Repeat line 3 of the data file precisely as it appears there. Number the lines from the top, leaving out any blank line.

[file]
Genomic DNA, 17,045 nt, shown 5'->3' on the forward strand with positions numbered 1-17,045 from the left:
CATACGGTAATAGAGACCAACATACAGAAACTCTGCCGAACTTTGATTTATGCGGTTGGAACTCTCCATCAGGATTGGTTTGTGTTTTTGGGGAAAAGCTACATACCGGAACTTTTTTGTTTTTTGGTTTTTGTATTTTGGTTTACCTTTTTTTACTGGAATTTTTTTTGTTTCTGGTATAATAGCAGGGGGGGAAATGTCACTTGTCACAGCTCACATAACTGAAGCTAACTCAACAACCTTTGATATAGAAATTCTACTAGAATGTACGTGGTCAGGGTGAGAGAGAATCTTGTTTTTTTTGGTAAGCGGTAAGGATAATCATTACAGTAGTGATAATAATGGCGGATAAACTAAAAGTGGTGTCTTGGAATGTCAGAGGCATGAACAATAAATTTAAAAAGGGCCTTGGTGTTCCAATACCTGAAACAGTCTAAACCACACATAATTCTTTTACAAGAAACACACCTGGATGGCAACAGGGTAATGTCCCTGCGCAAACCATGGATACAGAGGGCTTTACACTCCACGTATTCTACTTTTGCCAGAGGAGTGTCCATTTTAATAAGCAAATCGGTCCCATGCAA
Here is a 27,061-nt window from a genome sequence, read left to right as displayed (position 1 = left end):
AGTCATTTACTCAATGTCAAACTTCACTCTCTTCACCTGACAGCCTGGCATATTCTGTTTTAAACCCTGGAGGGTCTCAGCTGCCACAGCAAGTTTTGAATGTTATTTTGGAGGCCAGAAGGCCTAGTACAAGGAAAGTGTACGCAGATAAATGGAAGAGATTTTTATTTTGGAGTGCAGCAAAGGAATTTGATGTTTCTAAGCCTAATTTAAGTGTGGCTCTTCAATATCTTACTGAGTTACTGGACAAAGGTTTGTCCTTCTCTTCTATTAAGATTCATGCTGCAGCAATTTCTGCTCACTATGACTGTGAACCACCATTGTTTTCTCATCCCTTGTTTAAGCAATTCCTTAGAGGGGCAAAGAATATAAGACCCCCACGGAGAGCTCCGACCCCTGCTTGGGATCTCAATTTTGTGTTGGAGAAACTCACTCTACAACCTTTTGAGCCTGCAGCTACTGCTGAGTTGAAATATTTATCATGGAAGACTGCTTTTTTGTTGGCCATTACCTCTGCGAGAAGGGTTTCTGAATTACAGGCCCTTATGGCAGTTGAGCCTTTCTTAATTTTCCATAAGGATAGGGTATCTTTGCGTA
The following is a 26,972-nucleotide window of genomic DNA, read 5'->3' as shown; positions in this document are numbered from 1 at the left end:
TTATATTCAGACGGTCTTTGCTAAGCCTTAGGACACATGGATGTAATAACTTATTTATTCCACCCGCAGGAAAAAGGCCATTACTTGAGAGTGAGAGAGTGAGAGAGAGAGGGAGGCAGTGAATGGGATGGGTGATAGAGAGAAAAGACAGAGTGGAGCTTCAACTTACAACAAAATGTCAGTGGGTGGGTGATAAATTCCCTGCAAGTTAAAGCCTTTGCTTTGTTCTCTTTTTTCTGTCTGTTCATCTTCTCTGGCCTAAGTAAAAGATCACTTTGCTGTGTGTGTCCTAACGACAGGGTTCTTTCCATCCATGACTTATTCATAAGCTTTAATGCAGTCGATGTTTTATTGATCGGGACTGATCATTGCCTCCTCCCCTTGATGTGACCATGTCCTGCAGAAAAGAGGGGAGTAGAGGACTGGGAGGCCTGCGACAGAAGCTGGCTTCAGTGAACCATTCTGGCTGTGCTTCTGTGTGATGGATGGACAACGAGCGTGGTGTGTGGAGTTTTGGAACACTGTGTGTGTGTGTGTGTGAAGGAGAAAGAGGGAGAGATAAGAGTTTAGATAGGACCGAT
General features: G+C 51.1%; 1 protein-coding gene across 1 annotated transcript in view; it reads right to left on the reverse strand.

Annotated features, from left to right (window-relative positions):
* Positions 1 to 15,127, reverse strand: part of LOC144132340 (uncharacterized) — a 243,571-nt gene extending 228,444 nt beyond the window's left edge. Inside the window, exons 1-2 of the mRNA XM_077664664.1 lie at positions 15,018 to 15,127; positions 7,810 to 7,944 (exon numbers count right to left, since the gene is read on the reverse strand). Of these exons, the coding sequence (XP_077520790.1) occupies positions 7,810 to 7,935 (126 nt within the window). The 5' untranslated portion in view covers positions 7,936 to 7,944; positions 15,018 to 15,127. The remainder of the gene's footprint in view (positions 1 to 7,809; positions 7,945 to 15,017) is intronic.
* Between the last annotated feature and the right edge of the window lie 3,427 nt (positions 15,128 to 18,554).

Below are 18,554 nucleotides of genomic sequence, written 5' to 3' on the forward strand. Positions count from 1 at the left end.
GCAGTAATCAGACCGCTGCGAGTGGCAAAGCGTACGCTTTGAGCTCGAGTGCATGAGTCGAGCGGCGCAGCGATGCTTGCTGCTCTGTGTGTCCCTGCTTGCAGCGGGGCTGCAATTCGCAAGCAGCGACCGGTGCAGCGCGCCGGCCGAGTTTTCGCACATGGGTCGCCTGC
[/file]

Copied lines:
Here is a 27,061-nt window from a genome sequence, read left to right as displayed (position 1 = left end):